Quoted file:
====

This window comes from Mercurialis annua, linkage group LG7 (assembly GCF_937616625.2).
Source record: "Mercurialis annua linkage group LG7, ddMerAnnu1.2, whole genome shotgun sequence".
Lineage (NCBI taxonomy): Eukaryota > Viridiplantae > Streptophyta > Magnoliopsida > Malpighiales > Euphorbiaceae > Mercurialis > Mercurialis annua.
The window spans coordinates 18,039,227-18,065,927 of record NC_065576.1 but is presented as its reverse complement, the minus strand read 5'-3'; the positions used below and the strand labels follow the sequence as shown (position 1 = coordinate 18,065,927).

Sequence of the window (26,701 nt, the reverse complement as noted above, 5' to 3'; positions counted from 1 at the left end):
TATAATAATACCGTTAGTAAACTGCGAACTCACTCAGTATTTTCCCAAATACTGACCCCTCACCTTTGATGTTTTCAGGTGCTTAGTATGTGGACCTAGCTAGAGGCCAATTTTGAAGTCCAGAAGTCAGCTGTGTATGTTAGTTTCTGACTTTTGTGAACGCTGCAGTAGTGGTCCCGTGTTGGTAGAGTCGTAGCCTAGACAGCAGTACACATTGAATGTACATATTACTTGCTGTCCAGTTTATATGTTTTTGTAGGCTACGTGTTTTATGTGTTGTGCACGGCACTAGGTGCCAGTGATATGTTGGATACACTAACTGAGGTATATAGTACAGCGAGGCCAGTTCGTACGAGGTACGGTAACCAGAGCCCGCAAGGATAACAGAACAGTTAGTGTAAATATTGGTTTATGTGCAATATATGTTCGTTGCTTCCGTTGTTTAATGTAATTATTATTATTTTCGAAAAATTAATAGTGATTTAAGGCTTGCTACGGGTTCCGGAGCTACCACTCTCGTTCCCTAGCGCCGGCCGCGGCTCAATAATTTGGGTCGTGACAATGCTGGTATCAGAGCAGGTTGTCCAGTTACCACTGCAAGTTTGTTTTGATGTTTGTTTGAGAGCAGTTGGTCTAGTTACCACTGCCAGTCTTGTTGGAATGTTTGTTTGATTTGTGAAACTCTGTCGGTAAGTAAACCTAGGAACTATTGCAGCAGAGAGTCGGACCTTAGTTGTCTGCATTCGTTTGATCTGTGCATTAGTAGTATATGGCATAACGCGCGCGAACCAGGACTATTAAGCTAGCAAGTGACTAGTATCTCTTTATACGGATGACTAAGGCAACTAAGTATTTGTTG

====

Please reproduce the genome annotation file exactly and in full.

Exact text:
This window comes from Mercurialis annua, linkage group LG7 (assembly GCF_937616625.2).
Source record: "Mercurialis annua linkage group LG7, ddMerAnnu1.2, whole genome shotgun sequence".
Lineage (NCBI taxonomy): Eukaryota > Viridiplantae > Streptophyta > Magnoliopsida > Malpighiales > Euphorbiaceae > Mercurialis > Mercurialis annua.
The window spans coordinates 18,039,227-18,065,927 of record NC_065576.1 but is presented as its reverse complement, the minus strand read 5'-3'; the positions used below and the strand labels follow the sequence as shown (position 1 = coordinate 18,065,927).

Sequence of the window (26,701 nt, the reverse complement as noted above, 5' to 3'; positions counted from 1 at the left end):
TATAATAATACCGTTAGTAAACTGCGAACTCACTCAGTATTTTCCCAAATACTGACCCCTCACCTTTGATGTTTTCAGGTGCTTAGTATGTGGACCTAGCTAGAGGCCAATTTTGAAGTCCAGAAGTCAGCTGTGTATGTTAGTTTCTGACTTTTGTGAACGCTGCAGTAGTGGTCCCGTGTTGGTAGAGTCGTAGCCTAGACAGCAGTACACATTGAATGTACATATTACTTGCTGTCCAGTTTATATGTTTTTGTAGGCTACGTGTTTTATGTGTTGTGCACGGCACTAGGTGCCAGTGATATGTTGGATACACTAACTGAGGTATATAGTACAGCGAGGCCAGTTCGTACGAGGTACGGTAACCAGAGCCCGCAAGGATAACAGAACAGTTAGTGTAAATATTGGTTTATGTGCAATATATGTTCGTTGCTTCCGTTGTTTAATGTAATTATTATTATTTTCGAAAAATTAATAGTGATTTAAGGCTTGCTACGGGTTCCGGAGCTACCACTCTCGTTCCCTAGCGCCGGCCGCGGCTCAATAATTTGGGTCGTGACAATGCTGGTATCAGAGCAGGTTGTCCAGTTACCACTGCAAGTTTGTTTTGATGTTTGTTTGAGAGCAGTTGGTCTAGTTACCACTGCCAGTCTTGTTGGAATGTTTGTTTGATTTGTGAAACTCTGTCGGTAAGTAAACCTAGGAACTATTGCAGCAGAGAGTCGGACCTTAGTTGTCTGCATTCGTTTGATCTGTGCATTAGTAGTATATGGCATAACGCGCGCGAACCAGGACTATTAAGCTAGCAAGTGACTAGTATCTCTTTATACGGATGACTAAGGCAACTAAGTATTTGTTG